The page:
Philippine President Benigno Aquino vowed Monday to acquire fighter jets, air defence radar and other equipment within three years to bolster the country's weak air force, amid a territorial dispute with China.
"I assure you that before I step down from office, our skies will be guarded by modern air assets," he said in a speech during a visit at an air base in Clark, north of Manila. The speech was broadcast live on radio and television.
Among these are "lead-in fighters, long-range patrol aircraft, close-air-support aircraft", as well as transport planes, attack- and multi-use helicopters, air defence radar and flight simulators.
He gave no details of the aircraft and equipment, or the terms for their acquisition.
In January an Aquino spokesman announced the government would buy 12 South Korean FA-50 fighter jets to be used for "training, interdiction and disaster response".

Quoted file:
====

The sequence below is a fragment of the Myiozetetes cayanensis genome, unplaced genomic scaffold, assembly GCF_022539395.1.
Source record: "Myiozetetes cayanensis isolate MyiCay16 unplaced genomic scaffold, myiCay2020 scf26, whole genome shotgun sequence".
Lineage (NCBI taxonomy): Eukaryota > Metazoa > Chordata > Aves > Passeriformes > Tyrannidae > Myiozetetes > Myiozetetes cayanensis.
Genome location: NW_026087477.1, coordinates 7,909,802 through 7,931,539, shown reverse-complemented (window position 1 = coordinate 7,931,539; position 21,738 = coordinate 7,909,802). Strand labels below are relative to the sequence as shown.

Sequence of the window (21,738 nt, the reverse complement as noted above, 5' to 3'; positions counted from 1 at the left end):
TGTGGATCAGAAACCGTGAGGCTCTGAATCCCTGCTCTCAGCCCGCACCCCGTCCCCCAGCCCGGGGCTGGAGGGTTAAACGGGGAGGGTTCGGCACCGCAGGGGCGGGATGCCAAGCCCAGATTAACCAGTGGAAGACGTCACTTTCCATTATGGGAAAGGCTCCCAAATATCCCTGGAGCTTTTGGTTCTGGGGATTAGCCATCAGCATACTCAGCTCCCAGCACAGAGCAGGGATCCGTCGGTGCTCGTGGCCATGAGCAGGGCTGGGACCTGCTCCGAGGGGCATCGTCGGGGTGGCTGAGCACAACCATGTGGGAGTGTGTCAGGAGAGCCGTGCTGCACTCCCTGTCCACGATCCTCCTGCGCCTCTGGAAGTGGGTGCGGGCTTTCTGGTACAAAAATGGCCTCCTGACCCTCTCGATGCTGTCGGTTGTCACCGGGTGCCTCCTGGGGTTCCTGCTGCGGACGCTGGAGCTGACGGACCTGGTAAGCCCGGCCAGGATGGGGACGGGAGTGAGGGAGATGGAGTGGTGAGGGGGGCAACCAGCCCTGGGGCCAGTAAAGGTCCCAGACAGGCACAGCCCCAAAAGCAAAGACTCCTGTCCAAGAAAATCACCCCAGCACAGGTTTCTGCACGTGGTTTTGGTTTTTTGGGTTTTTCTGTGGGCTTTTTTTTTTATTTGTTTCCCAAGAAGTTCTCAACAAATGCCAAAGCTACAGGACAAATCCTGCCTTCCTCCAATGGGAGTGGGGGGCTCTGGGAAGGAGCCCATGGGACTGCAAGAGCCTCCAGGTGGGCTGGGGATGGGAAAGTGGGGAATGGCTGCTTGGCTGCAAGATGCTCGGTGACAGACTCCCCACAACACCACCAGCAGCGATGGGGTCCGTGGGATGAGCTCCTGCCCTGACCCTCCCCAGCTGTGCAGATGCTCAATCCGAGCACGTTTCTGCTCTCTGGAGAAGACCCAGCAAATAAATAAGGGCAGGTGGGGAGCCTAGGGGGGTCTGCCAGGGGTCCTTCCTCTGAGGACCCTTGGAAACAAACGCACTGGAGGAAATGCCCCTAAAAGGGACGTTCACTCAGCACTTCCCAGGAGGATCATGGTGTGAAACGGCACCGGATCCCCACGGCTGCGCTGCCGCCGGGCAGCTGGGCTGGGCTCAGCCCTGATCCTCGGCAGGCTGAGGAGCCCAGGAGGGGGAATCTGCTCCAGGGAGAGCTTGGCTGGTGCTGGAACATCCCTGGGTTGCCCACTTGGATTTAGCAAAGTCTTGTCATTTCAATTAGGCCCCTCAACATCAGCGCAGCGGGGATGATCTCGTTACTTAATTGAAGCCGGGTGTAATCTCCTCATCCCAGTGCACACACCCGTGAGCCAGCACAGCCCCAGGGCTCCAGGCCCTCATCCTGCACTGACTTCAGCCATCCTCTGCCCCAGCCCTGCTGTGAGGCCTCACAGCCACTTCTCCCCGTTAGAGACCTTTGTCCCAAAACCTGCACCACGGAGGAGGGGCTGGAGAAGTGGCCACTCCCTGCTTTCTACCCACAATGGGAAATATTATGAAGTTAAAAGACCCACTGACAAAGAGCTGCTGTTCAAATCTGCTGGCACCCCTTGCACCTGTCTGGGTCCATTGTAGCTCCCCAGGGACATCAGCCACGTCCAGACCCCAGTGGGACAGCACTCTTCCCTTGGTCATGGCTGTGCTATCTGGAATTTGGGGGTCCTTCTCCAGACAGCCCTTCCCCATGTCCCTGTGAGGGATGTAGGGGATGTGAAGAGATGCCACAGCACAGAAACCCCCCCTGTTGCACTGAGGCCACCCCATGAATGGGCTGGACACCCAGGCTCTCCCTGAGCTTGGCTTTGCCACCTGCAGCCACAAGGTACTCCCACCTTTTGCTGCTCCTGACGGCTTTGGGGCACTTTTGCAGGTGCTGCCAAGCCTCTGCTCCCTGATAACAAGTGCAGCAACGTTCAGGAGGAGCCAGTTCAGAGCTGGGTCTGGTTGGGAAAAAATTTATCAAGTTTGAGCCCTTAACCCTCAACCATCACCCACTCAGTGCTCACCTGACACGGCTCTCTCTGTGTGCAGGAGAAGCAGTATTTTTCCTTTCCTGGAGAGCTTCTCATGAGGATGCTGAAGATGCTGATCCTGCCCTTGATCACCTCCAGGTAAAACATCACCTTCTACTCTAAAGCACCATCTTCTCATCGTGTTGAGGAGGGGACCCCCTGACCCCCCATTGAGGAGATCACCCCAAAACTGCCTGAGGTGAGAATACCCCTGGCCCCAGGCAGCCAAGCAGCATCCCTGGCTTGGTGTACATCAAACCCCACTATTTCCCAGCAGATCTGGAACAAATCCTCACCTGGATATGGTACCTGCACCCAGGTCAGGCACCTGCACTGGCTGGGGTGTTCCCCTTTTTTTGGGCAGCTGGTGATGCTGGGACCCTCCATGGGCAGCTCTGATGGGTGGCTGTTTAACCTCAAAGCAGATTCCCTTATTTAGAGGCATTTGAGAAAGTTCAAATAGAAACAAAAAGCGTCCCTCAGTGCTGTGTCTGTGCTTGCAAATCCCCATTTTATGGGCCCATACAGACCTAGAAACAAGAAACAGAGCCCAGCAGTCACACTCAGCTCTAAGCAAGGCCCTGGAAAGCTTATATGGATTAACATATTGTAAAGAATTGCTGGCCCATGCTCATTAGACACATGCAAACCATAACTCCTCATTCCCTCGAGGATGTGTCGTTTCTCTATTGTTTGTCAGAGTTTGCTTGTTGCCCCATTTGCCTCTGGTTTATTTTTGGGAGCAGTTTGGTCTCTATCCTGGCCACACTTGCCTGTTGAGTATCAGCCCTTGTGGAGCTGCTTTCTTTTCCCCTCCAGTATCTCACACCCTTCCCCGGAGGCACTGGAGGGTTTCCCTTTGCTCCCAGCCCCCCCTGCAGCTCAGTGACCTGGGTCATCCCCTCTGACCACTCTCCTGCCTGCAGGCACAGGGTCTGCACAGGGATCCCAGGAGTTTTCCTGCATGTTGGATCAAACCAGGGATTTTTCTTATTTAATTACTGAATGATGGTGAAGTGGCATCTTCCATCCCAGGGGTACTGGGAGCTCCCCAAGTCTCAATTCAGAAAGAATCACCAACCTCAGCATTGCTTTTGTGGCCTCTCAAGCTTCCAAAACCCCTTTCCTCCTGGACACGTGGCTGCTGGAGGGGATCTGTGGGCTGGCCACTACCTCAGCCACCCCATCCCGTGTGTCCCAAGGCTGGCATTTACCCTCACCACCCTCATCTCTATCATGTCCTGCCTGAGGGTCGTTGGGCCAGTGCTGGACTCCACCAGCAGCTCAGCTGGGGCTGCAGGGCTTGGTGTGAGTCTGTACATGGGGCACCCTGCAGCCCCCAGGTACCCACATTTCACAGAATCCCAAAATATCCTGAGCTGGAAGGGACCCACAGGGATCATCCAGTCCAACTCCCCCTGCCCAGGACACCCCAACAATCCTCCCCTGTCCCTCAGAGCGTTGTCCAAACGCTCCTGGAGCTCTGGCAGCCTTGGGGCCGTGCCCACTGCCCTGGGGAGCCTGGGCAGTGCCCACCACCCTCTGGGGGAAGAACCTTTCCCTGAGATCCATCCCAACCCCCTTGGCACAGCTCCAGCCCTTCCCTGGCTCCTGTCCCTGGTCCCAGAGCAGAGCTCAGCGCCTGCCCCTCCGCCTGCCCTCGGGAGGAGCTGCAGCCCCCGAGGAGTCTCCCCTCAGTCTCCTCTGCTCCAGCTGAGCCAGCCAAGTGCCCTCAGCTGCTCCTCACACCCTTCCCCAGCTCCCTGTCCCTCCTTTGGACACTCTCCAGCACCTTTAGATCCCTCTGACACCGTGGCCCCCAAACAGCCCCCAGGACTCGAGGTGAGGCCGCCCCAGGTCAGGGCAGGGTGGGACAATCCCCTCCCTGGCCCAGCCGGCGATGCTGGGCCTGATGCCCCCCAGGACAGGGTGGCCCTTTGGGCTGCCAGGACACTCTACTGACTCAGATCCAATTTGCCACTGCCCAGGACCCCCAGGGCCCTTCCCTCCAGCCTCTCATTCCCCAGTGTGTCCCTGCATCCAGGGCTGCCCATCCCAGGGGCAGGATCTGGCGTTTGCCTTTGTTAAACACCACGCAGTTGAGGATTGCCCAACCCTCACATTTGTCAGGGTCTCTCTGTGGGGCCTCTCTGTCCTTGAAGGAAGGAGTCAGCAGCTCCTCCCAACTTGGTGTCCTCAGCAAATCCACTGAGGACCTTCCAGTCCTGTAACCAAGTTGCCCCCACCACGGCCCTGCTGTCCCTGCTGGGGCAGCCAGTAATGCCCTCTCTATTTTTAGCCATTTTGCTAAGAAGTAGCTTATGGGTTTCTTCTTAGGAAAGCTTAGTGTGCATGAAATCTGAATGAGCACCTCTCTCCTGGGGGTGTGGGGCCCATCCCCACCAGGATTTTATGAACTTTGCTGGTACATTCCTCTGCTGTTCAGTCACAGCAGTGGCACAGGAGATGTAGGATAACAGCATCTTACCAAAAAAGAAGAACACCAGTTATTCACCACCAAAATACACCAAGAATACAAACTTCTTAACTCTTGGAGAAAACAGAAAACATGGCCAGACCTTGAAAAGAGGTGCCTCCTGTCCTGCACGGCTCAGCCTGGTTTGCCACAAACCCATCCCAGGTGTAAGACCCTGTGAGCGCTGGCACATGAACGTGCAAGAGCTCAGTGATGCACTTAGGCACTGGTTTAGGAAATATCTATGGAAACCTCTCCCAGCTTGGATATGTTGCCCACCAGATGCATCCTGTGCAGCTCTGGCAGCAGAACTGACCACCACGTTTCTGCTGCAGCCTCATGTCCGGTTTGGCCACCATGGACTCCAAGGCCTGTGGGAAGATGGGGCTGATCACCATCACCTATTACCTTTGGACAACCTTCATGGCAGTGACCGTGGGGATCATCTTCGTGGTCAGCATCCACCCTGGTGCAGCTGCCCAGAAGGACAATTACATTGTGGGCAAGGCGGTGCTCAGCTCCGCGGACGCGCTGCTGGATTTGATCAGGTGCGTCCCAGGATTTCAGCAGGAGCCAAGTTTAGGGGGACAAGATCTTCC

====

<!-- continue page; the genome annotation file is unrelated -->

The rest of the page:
The Philippines, a former US colony, retired the last of its US-designed F-5 fighters in 2005 and lacks air defence.
Aquino, whose-six-year term ends in mid-2016, has set about modernising the military in his first three years in office as tensions rise with China over overlapping territorial claims to islands and waters in the South China Sea.
The main focus was initially the navy with the acquisition of two Hamilton-class cutters decommissioned by the US Coast Guard.
The first of the two refurbished vessels became the Philippine Navy's flagship in 2011, replacing a warship initially built for the US Navy in World War II.
The second cutter is set to arrive in the Philippines later this year.
Aquino said Monday he was committed to reversing the under-spending on military capability that he said had characterised the Philippines since the early 1990s.
"Over the past decades the air force had its wings broken and we relied on old and rickety planes and equipment," he said.
Parliament has since authorised the defence department to spend 75 billion pesos ($1.7 billion) on modernising the military over the next five years, Aquino added.
This is on top the more than 19 billion pesos that it had spent over the past three years for this purpose.
Between 1992 and 2010, the Philippines had spent just 33 billion pesos for military modernisation, Aquino said.